McCook, K. & Lippincott, K. (1997, April 15). Library schools and diversity: Who makes the grade? "Library Journal," 122(7), 30-32. (EJ 543 174)

Mersky, R. M. (1993). AALL and the road to diversity: Providing opportunities in law librarianship for members of minority groups. "Law Library Journal," 85(4), 859-66.

Nance-Mitchell, V. E. (1996). A multicultural library: Strategies for the twenty-first century, minorities underrepresented in librarianship." "College & Research Libraries," 57(5), 405-13. (EJ 537 870)

National Conference of African American Librarians. (1993). "Culture keepers: Enlightening and empowering our communities." Proceedings of the First National Conference of African American Librarians, September 4-6, 1992, Columbus, OH. Newark, NJ: Black Caucus of the American Library Association.

Neely, T. Y. & Abif, K. K. (Eds.). (1996). "In our own voices: The changing face of librarianship." Lanham, MD: Scarecrow Press. (ED 401 890)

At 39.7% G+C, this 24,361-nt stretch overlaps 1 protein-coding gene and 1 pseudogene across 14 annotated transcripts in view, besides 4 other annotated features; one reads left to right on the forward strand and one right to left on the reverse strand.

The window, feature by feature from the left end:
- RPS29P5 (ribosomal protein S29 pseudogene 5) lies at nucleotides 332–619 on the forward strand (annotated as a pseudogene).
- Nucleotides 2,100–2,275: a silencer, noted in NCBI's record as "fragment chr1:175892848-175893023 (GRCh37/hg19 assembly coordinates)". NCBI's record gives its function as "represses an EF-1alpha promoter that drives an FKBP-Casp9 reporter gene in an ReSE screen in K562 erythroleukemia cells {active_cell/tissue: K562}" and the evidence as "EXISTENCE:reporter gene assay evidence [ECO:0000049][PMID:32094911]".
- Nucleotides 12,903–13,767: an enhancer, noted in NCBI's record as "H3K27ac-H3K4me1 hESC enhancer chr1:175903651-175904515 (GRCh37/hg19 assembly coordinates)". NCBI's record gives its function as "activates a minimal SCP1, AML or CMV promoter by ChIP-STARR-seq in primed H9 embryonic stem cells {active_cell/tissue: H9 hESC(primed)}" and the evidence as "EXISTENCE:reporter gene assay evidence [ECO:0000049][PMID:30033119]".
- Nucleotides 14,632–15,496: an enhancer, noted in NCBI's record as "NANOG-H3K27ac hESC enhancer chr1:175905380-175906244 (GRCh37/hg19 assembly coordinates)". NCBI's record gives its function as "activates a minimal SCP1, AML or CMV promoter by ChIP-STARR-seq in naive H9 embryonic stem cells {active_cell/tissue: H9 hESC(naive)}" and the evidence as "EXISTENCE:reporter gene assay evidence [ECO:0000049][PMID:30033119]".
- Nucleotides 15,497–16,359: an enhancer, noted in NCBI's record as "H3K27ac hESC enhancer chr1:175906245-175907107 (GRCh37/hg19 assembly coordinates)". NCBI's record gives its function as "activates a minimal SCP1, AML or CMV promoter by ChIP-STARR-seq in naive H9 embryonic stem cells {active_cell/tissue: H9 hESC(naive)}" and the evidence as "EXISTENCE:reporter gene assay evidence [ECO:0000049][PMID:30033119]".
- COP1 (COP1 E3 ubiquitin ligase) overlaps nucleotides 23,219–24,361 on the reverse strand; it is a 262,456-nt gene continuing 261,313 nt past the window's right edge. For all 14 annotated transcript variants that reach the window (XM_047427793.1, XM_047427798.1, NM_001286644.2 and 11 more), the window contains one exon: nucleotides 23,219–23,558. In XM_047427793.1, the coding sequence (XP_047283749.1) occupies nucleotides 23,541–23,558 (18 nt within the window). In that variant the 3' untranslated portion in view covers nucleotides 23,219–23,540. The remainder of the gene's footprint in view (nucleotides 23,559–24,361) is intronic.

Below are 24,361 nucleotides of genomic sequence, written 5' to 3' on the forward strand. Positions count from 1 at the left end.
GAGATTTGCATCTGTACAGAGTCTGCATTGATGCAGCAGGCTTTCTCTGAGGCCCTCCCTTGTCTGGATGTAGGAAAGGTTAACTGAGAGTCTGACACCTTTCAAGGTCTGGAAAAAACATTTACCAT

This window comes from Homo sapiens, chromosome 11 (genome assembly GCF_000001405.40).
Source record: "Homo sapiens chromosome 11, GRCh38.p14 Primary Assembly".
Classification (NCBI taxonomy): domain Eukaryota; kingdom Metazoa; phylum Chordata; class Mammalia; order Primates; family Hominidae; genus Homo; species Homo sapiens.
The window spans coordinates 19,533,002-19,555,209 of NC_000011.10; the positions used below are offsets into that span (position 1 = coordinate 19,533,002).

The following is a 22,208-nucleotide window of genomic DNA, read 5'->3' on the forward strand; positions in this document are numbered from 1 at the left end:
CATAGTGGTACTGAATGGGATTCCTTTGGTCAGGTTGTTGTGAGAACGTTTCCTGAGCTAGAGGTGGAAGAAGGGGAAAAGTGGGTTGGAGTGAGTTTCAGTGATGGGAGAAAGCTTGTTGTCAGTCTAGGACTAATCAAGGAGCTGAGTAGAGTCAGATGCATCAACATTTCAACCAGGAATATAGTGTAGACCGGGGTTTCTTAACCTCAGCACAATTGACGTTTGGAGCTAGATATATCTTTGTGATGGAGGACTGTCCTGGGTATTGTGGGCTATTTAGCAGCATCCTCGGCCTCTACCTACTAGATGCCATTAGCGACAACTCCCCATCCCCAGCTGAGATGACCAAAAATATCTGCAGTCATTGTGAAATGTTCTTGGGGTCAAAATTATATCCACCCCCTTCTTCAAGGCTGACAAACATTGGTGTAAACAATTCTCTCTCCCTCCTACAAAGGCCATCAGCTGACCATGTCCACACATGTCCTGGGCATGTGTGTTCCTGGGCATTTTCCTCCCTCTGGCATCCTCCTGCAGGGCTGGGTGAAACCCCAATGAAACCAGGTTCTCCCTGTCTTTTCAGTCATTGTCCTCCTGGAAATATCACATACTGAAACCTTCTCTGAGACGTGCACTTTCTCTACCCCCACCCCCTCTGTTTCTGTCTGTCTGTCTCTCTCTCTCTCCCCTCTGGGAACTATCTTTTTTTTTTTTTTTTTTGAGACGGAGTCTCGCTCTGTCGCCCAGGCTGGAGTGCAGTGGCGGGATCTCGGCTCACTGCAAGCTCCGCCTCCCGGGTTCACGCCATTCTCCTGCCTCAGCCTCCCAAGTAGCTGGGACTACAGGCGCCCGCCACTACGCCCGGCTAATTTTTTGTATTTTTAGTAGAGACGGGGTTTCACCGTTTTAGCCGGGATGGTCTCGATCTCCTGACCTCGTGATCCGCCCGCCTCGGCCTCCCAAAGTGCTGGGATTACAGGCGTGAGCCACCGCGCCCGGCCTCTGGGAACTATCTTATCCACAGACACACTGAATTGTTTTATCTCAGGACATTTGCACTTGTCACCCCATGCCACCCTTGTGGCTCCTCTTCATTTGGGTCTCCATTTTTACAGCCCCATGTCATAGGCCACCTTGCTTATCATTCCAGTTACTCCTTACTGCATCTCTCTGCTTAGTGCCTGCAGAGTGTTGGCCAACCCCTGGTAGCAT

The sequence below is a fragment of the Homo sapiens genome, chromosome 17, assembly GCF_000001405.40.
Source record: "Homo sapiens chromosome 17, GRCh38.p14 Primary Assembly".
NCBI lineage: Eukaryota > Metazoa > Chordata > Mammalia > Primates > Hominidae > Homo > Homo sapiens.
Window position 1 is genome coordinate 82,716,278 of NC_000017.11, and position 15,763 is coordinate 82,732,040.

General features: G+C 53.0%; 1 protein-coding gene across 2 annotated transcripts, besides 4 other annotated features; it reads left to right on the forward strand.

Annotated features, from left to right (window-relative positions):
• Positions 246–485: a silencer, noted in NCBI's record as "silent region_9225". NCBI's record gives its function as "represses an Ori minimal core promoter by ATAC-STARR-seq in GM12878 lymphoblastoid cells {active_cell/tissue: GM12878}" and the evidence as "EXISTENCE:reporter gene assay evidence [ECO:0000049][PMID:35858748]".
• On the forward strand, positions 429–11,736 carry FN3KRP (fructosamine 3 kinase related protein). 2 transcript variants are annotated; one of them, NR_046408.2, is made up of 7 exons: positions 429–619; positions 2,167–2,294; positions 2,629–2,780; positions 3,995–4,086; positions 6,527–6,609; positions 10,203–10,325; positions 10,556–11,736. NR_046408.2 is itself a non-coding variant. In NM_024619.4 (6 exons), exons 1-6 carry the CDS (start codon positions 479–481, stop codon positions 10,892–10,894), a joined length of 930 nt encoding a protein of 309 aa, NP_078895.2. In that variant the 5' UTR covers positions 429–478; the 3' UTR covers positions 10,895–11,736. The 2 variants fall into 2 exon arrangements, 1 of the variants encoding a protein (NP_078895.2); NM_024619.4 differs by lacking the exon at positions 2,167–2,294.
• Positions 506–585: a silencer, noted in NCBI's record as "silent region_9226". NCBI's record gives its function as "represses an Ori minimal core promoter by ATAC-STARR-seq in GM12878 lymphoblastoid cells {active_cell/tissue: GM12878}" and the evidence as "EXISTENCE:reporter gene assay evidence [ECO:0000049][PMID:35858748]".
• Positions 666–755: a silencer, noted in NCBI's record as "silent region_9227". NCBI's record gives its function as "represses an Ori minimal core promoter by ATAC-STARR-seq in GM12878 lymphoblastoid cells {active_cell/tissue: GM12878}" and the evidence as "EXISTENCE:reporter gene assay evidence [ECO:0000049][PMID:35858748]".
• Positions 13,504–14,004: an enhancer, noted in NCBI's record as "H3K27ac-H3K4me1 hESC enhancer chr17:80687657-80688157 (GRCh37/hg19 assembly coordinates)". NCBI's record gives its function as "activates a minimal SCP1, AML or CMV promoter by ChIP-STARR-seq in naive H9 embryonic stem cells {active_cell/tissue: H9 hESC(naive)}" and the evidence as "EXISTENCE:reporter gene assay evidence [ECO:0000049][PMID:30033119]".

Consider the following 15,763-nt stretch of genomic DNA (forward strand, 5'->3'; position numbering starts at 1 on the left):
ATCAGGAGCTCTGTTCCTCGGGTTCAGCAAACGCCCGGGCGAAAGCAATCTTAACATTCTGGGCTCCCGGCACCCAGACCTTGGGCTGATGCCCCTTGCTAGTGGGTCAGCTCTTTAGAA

Robbins, J. (1978). "Celebrating diversity: A report and a plea for multi-cultural graduate library education." Paper presented at the annual conference of the Association of American Library Schools, January 1978, Chicago, IL (ED 153 624)

Sullivan, P. (1996). Recruitment: A task for saviors. In Sally Gardner Reed (Ed.), "Creating the future: Essays on librarianship" (pp.108-125). Jefferson, NC: McFarland & Company, Inc.

Watkins, C. (1996, May). 'Stop Talking' in Tampa: Minority recruitment workshop presented at various conferences. "American Libraries," 27(5), 11.

Whitwell, S. C. A. (1996, February). Intimate world, intimate workplace. "American Libraries," 27(2), 56-9.